The Trojans are emerging from the NCAA paddy wagon with arguably the most talented starting lineup this side of the SEC. And they won't have to face SEC competition on a week-to-week basis. Now, the Pac-12 has its speed bumps, but most occupy the North Division. Winning the South Division ought to be a breeze for USC, which returns QB Matt Barkley and a cadre of future high NFL Draft picks. If Troy can defeat Oregon, either in the Coliseum on Nov. 3 or in the league title game a month later, a triumphant return to the postseason will greet the program. Barring injuries that chip away at the program's already tenuous depth, it's hard to envision USC not BCS bowling in January.
1. Some Undeserving Big East Team
For two more years, no one will have a less complicated blueprint for a BCS berth than the members of the watered-down Big East conference. The league was virtually ignored by preseason polls, yet its winner will enjoy the spoils of participating in one of college football's five marquee postseason events. That's a shame, but that's also the reality until the system changes in 2014. So, everyone from Louisville and Cincinnati to Rutgers and South Florida will be treating 2012 as a uniquely attainable opportunity to make a national splash and an awful lot of cash. Boise State, among others, will be heading east in 2013, so now is the time to capitalize on a broken system that might end up rewarding a school that isn't even ranked at the end of the regular season.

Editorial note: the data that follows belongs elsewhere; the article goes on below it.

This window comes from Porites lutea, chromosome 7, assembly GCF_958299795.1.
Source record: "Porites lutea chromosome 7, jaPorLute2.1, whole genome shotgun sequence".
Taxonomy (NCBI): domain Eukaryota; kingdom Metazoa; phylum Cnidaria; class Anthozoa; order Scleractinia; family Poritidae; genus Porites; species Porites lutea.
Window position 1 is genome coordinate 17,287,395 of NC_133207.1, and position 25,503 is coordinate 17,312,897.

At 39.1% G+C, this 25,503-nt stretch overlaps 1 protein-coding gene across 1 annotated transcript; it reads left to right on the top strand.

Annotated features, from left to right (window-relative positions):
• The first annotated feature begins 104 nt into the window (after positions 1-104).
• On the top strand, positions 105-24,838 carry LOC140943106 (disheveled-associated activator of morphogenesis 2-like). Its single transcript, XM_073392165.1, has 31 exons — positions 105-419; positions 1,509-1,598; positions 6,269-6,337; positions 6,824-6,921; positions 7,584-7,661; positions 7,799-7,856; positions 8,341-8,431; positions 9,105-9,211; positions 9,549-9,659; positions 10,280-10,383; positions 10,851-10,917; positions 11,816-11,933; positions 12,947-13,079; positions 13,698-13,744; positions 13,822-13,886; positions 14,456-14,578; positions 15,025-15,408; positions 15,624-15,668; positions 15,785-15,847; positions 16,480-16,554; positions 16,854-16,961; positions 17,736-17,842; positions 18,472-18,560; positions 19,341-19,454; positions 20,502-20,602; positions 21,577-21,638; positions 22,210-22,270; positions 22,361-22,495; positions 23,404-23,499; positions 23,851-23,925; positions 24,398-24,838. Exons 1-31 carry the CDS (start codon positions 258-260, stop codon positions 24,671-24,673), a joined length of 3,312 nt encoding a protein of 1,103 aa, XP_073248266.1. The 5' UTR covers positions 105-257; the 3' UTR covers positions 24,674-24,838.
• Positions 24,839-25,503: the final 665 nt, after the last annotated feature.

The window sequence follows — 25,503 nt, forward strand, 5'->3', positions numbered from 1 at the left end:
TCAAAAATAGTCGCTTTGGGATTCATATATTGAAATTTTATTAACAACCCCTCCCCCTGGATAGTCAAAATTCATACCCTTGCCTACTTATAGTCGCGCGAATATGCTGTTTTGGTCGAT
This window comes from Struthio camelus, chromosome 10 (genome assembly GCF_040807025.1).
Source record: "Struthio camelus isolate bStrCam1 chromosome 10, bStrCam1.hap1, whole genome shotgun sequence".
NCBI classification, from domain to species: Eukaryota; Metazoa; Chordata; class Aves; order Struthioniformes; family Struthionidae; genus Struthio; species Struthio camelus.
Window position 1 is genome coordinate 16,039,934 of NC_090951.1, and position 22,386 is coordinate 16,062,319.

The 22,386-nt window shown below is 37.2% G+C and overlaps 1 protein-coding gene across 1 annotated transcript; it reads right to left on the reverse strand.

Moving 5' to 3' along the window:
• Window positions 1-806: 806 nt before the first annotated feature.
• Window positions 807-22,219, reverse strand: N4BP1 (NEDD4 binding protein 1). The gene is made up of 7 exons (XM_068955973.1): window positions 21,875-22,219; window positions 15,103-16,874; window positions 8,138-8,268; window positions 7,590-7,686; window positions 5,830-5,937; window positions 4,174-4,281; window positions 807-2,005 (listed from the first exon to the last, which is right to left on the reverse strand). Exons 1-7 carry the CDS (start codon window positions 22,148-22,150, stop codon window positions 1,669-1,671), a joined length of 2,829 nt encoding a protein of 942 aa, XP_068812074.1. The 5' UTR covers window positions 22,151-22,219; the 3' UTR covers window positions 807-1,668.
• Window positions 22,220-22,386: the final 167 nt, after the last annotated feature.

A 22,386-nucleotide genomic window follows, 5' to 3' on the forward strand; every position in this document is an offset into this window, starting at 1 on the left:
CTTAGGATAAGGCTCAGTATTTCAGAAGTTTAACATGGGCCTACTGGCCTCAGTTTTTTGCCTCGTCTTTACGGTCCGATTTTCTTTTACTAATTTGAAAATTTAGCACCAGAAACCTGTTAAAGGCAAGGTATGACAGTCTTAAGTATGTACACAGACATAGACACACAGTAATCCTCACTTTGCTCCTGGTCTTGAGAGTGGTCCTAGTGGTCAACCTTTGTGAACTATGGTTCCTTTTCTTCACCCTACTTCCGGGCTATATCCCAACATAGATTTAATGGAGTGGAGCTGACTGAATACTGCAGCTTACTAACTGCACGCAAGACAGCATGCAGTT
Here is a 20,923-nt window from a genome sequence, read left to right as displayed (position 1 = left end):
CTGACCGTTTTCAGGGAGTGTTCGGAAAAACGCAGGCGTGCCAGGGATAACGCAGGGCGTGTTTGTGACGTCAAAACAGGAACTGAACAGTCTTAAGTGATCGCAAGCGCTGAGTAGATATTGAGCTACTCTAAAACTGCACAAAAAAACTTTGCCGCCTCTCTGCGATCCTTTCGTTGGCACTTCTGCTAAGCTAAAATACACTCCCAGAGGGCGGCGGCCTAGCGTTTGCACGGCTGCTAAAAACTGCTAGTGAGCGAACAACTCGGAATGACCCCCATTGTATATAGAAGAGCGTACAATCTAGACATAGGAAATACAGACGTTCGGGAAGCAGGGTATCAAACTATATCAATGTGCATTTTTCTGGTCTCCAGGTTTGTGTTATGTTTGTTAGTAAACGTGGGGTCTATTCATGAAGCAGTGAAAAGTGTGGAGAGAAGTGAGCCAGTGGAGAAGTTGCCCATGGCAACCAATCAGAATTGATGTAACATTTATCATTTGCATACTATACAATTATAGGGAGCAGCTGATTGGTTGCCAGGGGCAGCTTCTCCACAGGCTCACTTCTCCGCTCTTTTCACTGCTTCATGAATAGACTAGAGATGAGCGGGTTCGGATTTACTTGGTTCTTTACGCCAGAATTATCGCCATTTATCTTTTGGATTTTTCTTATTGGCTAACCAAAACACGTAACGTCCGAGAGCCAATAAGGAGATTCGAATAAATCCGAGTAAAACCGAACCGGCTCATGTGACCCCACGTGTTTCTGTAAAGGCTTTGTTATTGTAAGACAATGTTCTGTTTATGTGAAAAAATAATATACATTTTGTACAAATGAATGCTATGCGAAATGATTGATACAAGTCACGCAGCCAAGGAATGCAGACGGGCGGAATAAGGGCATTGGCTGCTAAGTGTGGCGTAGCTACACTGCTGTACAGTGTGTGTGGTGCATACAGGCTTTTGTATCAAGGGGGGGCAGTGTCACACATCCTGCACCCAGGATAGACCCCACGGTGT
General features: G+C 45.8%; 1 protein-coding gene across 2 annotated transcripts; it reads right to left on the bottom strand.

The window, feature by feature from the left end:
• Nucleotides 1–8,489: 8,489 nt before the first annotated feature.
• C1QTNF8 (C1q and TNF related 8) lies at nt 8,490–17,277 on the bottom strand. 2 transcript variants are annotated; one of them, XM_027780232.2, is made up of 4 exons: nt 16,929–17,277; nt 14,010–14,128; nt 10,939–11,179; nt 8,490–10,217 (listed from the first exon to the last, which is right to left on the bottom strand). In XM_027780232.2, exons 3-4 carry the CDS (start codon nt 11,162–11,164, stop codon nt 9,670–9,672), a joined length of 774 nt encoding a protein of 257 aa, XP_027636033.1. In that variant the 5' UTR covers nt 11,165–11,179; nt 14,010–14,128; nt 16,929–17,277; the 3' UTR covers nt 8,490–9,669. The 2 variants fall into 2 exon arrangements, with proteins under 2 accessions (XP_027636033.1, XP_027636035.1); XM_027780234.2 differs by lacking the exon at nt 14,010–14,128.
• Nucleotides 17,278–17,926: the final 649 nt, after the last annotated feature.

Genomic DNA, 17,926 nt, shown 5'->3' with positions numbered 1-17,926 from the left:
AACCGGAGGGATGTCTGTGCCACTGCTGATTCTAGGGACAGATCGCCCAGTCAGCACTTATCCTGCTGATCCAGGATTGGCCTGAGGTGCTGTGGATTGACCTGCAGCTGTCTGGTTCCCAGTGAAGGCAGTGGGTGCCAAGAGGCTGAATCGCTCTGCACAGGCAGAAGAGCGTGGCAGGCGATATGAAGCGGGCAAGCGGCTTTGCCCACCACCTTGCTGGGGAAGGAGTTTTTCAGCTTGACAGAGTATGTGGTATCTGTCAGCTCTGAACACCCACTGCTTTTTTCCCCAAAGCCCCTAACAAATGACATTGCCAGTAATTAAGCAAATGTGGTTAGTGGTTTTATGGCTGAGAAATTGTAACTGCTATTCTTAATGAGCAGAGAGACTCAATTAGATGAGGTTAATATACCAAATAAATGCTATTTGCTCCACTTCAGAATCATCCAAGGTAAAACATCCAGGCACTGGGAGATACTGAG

And then there's the possibility that one team rises up among
the fray and dominates like 2009 Cincinnati, 2007 West Virginia
or 2006 Louisville did, with all three coming within a heartbeat
of playing for it all. Had West Virginia stuck around the Big
East for one more year instead of bolting for the Big 12, it
would've been front-and-center in the national title chase, but
if one current team can put together a special season, the
league will be there for the taking and a BCS title shot could
be in the discussion.
- The Race For The BCS -
The Other Ten